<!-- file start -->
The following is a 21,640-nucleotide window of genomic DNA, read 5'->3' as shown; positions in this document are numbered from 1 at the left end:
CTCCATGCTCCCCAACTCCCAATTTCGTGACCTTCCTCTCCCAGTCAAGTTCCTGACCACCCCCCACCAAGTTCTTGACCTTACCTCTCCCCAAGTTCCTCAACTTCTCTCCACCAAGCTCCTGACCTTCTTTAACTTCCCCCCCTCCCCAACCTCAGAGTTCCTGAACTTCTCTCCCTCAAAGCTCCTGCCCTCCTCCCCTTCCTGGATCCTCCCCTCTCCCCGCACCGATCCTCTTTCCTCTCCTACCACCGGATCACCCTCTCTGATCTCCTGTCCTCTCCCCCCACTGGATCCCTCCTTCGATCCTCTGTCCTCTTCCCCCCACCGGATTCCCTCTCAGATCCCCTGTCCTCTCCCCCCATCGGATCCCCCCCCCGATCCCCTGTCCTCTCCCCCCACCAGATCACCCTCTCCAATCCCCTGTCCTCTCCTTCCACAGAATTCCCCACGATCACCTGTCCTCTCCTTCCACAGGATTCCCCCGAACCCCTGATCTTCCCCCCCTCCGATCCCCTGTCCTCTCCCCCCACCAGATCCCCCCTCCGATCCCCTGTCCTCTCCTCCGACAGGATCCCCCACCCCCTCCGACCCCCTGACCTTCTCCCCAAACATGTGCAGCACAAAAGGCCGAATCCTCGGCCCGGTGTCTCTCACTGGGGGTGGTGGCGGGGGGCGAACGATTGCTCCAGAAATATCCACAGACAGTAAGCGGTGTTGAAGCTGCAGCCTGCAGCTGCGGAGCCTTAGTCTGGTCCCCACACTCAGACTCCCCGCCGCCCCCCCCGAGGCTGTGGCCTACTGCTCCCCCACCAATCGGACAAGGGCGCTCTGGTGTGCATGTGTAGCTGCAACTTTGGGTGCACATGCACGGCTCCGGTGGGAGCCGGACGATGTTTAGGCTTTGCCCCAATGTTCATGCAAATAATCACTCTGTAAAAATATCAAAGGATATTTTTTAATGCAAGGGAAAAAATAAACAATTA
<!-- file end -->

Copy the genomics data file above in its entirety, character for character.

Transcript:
The following is a 21,640-nucleotide window of genomic DNA, read 5'->3' as shown; positions in this document are numbered from 1 at the left end:
CTCCATGCTCCCCAACTCCCAATTTCGTGACCTTCCTCTCCCAGTCAAGTTCCTGACCACCCCCCACCAAGTTCTTGACCTTACCTCTCCCCAAGTTCCTCAACTTCTCTCCACCAAGCTCCTGACCTTCTTTAACTTCCCCCCCTCCCCAACCTCAGAGTTCCTGAACTTCTCTCCCTCAAAGCTCCTGCCCTCCTCCCCTTCCTGGATCCTCCCCTCTCCCCGCACCGATCCTCTTTCCTCTCCTACCACCGGATCACCCTCTCTGATCTCCTGTCCTCTCCCCCCACTGGATCCCTCCTTCGATCCTCTGTCCTCTTCCCCCCACCGGATTCCCTCTCAGATCCCCTGTCCTCTCCCCCCATCGGATCCCCCCCCCGATCCCCTGTCCTCTCCCCCCACCAGATCACCCTCTCCAATCCCCTGTCCTCTCCTTCCACAGAATTCCCCACGATCACCTGTCCTCTCCTTCCACAGGATTCCCCCGAACCCCTGATCTTCCCCCCCTCCGATCCCCTGTCCTCTCCCCCCACCAGATCCCCCCTCCGATCCCCTGTCCTCTCCTCCGACAGGATCCCCCACCCCCTCCGACCCCCTGACCTTCTCCCCAAACATGTGCAGCACAAAAGGCCGAATCCTCGGCCCGGTGTCTCTCACTGGGGGTGGTGGCGGGGGGCGAACGATTGCTCCAGAAATATCCACAGACAGTAAGCGGTGTTGAAGCTGCAGCCTGCAGCTGCGGAGCCTTAGTCTGGTCCCCACACTCAGACTCCCCGCCGCCCCCCCCGAGGCTGTGGCCTACTGCTCCCCCACCAATCGGACAAGGGCGCTCTGGTGTGCATGTGTAGCTGCAACTTTGGGTGCACATGCACGGCTCCGGTGGGAGCCGGACGATGTTTAGGCTTTGCCCCAATGTTCATGCAAATAATCACTCTGTAAAAATATCAAAGGATATTTTTTAATGCAAGGGAAAAAATAAACAATTA